We would like to invite the practitioners of the various disciplines of the SSH (psychoanalysis, sociology, historical anthropology, history, the history of science and knowledge, art history, and philosophy, among others) to contribute to this issue of the RHSH either with a case study, or with a broader methodological or epistemological reflection on their scientific and knowledge practices envisioned from an historical point of view. We would like to favor multifaceted approaches that situate material or intellectual objects in the history of institutions, ideas and scholarly practices. Nevertheless, as method is itself the product of specific disciplinary practices, we will not restrict submissions in this way. This journal issue also aims at embracing a range of different approaches. It intends to highlight how the SSH have challenged modernity, and how this challenge is very different from that raised by the critics of the Enlightenment. From Horkheimer and Adorno onwards, the criticism of the legacy of the Enlightenment often took the form of a frontal assault, since it assumed continuity from the Enlightened Society to the twentieth century. In contrast, the Middle Ages, a vitrified object under the gaze of its specialists, did not have to be rejected or defended. However, the invention of the Middle Ages by a modernity that had distinguished itself from them involved a dialectical process in which the Middle Ages played a paradoxical role: in the twentieth century, the Middle Ages were used to challenge modernity through the the very sciences that embodied modern reflexivity, that is, the SSH.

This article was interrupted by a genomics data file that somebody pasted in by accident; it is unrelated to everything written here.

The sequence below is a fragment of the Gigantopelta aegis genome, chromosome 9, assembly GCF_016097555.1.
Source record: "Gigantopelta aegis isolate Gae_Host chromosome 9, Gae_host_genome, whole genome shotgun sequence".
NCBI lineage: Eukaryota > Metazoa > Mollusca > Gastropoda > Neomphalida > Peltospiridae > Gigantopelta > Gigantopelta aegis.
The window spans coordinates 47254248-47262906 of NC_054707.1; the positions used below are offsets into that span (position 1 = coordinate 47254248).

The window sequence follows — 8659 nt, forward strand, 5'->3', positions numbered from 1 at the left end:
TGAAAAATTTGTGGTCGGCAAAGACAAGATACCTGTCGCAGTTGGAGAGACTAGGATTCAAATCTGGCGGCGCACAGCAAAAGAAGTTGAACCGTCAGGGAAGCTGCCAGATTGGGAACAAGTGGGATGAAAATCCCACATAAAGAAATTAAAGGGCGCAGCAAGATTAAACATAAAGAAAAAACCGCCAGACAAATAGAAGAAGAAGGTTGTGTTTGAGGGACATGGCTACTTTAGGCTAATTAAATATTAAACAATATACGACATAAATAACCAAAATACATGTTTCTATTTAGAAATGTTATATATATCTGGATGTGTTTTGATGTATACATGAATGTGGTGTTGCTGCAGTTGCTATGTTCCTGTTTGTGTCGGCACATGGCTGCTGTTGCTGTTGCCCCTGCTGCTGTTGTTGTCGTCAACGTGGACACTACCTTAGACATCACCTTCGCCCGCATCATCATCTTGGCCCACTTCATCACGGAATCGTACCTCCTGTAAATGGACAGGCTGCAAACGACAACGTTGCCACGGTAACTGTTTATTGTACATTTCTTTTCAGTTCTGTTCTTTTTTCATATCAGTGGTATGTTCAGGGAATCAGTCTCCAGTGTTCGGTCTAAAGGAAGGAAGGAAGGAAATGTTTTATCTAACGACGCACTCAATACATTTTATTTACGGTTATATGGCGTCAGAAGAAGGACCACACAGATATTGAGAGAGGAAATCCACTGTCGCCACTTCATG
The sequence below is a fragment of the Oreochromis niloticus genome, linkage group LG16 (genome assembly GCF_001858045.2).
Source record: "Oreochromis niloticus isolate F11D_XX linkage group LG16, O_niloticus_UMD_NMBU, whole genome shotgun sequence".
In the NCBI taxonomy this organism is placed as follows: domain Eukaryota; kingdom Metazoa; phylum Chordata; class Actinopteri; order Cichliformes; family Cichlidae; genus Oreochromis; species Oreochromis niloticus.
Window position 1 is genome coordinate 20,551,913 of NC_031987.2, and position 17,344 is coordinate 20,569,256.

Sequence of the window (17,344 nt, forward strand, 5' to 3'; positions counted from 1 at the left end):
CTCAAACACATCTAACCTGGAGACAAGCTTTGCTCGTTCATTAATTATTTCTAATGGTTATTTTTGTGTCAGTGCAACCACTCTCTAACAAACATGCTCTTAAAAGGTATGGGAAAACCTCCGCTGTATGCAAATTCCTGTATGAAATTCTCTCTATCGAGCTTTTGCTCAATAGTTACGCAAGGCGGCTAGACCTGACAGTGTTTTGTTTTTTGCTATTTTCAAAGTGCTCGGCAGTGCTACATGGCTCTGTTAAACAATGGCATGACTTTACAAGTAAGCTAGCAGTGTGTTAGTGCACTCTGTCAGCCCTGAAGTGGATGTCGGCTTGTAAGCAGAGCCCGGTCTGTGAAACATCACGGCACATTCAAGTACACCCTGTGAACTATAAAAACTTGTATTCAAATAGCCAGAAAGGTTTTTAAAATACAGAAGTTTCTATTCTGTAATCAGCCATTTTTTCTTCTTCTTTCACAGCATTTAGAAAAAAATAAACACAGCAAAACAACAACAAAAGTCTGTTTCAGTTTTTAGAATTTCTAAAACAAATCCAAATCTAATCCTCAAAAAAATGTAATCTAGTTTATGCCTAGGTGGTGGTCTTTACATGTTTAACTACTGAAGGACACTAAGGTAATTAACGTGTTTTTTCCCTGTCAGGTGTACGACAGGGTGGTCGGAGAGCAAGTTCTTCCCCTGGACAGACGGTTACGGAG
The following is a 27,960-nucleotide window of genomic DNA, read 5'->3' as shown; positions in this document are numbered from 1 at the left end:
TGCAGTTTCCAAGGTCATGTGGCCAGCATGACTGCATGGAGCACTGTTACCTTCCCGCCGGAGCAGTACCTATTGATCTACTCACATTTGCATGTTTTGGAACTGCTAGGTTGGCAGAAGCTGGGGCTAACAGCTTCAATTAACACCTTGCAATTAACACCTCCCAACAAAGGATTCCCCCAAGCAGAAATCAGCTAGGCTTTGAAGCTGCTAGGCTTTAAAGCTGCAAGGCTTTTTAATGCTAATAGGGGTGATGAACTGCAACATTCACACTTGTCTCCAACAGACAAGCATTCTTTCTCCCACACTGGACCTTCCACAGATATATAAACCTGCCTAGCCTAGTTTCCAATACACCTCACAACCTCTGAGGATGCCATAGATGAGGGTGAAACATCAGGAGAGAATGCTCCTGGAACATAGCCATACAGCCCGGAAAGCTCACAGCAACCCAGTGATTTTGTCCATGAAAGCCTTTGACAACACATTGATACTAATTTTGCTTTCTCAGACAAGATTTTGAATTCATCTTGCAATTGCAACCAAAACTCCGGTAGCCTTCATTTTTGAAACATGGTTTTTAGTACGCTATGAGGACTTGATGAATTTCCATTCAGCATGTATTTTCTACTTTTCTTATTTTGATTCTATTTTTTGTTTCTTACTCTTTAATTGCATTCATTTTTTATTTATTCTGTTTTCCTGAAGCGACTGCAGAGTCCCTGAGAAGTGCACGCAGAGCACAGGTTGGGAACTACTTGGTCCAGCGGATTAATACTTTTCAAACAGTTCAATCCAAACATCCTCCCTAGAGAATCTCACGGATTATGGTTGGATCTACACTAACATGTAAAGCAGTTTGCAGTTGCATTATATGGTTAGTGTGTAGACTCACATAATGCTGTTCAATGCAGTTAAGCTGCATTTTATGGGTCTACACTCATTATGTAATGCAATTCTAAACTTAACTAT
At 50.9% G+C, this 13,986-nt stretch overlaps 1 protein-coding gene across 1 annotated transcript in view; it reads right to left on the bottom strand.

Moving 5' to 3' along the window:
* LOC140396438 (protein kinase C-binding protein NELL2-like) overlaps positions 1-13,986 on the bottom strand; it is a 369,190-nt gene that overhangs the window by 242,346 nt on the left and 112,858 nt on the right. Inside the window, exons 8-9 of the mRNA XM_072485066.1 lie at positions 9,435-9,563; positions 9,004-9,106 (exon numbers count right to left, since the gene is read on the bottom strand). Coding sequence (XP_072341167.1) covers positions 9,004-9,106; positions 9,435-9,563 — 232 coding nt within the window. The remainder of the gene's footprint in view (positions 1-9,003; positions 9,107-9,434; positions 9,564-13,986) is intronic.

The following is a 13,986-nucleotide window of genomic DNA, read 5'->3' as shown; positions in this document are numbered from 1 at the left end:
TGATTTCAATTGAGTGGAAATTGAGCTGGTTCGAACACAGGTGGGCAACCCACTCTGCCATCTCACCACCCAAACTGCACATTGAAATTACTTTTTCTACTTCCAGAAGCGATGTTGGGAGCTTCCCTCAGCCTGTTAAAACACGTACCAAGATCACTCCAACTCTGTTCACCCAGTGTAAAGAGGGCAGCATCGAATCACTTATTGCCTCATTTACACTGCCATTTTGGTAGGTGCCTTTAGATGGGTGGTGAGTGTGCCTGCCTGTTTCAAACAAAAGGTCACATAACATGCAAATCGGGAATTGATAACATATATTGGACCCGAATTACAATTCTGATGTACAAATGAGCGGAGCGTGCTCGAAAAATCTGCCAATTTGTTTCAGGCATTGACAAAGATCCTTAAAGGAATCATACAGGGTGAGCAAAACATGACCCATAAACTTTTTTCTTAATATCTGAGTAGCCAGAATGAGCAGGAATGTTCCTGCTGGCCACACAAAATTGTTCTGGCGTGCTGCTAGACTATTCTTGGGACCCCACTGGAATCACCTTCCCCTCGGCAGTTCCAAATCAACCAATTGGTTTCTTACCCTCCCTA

Instructions for authors

Article proposals (3000 characters maximum), in English or French, should be sent

by February 1st, 2021

to the following addresses: etienne.anheim@ehess.fr, catherine.koenig-pralong@ehess.fr

The papers should be sent to the same addresses, by January 1st, 2022.

The journal accepts articles in English and French, from 40,000 to 60,000 characters (spaces included).

Instructions for authors can be found here: https://journals.openedition.org/rhsh/1273.